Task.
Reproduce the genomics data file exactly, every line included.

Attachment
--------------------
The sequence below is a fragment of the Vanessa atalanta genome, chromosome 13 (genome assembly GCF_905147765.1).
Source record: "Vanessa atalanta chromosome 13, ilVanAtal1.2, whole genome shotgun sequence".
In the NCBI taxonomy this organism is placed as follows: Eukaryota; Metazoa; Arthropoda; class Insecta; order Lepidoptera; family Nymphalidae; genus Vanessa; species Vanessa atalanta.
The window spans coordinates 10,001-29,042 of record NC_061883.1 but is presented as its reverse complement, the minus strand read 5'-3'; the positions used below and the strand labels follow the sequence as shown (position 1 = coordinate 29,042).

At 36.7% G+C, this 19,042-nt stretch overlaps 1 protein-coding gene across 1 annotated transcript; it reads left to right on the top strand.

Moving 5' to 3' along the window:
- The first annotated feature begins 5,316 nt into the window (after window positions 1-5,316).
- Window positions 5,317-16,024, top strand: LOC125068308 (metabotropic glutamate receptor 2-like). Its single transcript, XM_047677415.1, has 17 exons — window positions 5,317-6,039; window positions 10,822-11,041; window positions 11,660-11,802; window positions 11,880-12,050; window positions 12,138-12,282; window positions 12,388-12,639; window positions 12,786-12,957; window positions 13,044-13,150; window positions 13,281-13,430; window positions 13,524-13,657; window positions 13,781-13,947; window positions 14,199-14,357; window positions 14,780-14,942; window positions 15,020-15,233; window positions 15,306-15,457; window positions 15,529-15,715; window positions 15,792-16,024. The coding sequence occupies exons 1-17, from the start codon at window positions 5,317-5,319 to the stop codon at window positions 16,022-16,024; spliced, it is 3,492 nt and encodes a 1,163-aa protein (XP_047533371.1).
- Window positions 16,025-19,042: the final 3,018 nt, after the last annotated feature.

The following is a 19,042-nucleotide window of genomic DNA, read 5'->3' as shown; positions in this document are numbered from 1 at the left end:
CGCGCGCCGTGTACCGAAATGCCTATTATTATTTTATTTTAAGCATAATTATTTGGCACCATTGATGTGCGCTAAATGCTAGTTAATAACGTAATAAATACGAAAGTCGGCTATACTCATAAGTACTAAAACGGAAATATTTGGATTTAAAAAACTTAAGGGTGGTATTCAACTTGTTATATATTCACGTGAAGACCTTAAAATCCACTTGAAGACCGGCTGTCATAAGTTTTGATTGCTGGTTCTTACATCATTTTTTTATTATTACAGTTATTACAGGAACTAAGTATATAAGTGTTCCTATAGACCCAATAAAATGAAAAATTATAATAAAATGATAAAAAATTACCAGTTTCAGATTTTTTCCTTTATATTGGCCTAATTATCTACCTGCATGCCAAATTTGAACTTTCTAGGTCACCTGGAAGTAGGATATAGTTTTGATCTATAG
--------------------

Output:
The sequence below is a fragment of the Vanessa atalanta genome, chromosome 13 (genome assembly GCF_905147765.1).
Source record: "Vanessa atalanta chromosome 13, ilVanAtal1.2, whole genome shotgun sequence".
In the NCBI taxonomy this organism is placed as follows: Eukaryota; Metazoa; Arthropoda; class Insecta; order Lepidoptera; family Nymphalidae; genus Vanessa; species Vanessa atalanta.
The window spans coordinates 10,001-29,042 of record NC_061883.1 but is presented as its reverse complement, the minus strand read 5'-3'; the positions used below and the strand labels follow the sequence as shown (position 1 = coordinate 29,042).

At 36.7% G+C, this 19,042-nt stretch overlaps 1 protein-coding gene across 1 annotated transcript; it reads left to right on the top strand.

Moving 5' to 3' along the window:
- The first annotated feature begins 5,316 nt into the window (after window positions 1-5,316).
- Window positions 5,317-16,024, top strand: LOC125068308 (metabotropic glutamate receptor 2-like). Its single transcript, XM_047677415.1, has 17 exons — window positions 5,317-6,039; window positions 10,822-11,041; window positions 11,660-11,802; window positions 11,880-12,050; window positions 12,138-12,282; window positions 12,388-12,639; window positions 12,786-12,957; window positions 13,044-13,150; window positions 13,281-13,430; window positions 13,524-13,657; window positions 13,781-13,947; window positions 14,199-14,357; window positions 14,780-14,942; window positions 15,020-15,233; window positions 15,306-15,457; window positions 15,529-15,715; window positions 15,792-16,024. The coding sequence occupies exons 1-17, from the start codon at window positions 5,317-5,319 to the stop codon at window positions 16,022-16,024; spliced, it is 3,492 nt and encodes a 1,163-aa protein (XP_047533371.1).
- Window positions 16,025-19,042: the final 3,018 nt, after the last annotated feature.

The following is a 19,042-nucleotide window of genomic DNA, read 5'->3' as shown; positions in this document are numbered from 1 at the left end:
CGCGCGCCGTGTACCGAAATGCCTATTATTATTTTATTTTAAGCATAATTATTTGGCACCATTGATGTGCGCTAAATGCTAGTTAATAACGTAATAAATACGAAAGTCGGCTATACTCATAAGTACTAAAACGGAAATATTTGGATTTAAAAAACTTAAGGGTGGTATTCAACTTGTTATATATTCACGTGAAGACCTTAAAATCCACTTGAAGACCGGCTGTCATAAGTTTTGATTGCTGGTTCTTACATCATTTTTTTATTATTACAGTTATTACAGGAACTAAGTATATAAGTGTTCCTATAGACCCAATAAAATGAAAAATTATAATAAAATGATAAAAAATTACCAGTTTCAGATTTTTTCCTTTATATTGGCCTAATTATCTACCTGCATGCCAAATTTGAACTTTCTAGGTCACCTGGAAGTAGGATATAGTTTTGATCTATAG